Charles Wynter Hicks
Cochise County Treasurer 1909 – 1914
Charles Wynter Hicks was born in Canandaigue, New York, July 9, 1859, the son of Jennie Clark and attorney and state Senator Edwin Hicks. Charles came to Bisbee in 1895 from Los Angeles and worked for the El Paso and Southwestern Railroad for eight years. Mr. Hicks served three terms as city clerk of Bisbee, Bisbee postmaster for 10 years and Tombstone City Clerk.
Mr. Hicks served as Cochise County Treasurer six years but did not violate the term-limit law due to law changes surrounding Arizona statehood. After a loss in the 1906 election to J. N. Gaines, Charles won the election in 1908 for the 1909-1910 term. The Enabling Act was signed June 20, 1910, by Congress with the provision that officials elected in 1908 would remain in office until the President signed the statehood proclamation; therefore no election was held in 1910 and Treasurer Hicks’ first term was extended until February 14, 1912, when President William Howard Taft signed the proclamation of admissions.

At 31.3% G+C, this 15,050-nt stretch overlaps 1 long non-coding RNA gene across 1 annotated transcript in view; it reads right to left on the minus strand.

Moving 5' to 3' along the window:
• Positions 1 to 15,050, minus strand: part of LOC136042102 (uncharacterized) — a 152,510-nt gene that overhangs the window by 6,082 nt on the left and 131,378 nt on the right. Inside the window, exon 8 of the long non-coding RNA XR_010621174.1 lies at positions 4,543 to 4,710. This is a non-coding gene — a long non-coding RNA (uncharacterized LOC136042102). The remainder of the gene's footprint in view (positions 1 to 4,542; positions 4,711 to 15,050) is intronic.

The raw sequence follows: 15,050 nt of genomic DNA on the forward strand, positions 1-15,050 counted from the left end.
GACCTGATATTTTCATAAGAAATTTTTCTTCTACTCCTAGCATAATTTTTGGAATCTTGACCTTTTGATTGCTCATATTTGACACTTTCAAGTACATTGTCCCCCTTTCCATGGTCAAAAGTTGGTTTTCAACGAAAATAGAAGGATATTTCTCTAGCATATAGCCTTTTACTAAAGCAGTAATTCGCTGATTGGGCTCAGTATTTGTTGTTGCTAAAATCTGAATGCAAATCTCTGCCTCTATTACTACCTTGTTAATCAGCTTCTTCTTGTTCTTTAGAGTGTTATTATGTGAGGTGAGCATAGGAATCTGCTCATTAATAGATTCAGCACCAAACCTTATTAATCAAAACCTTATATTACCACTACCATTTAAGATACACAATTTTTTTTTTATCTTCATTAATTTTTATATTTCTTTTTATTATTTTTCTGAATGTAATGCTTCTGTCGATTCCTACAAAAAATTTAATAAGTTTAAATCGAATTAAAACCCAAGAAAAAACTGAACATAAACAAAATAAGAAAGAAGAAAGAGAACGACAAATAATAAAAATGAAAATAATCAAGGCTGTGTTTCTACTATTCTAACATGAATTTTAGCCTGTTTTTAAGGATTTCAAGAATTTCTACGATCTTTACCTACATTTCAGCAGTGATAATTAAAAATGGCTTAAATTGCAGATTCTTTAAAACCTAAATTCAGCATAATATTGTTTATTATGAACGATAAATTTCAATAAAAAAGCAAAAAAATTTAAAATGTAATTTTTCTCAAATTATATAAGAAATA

All state and county officials were elected in December 1911 along with vote for statehood. Hicks was reelected for a second term with 1529 votes to Frank Ramsey’s 1424. Many, including Governor-elect Hunt, thought the term was for only one year; however the constitution provided that the second state election – the first after Arizona’s formal entrance into the Union “shall be held in the first even-number year after the President’s proclamation is issued” so those elected held office three years – 1912-1913-1914. This was also passed in the first Arizona civil law book of 1913. Charles W. Hicks served two three-year terms.
Charles and his wife Mary Anna “Mattie” Baskwell had three children: daughter Josephine Grace Hicks (Mrs. James T. Kingsbury) and two sons Edwin Charles Hicks and William James Hicks. Treasurer Hicks passed away December 24, 1947, in Bisbee and is buried at Evergreen Cemetery. At the time of his death, he was listed as having six grandchildren and seven great- grandchildren.
Photo courtesy Tombstone Courthouse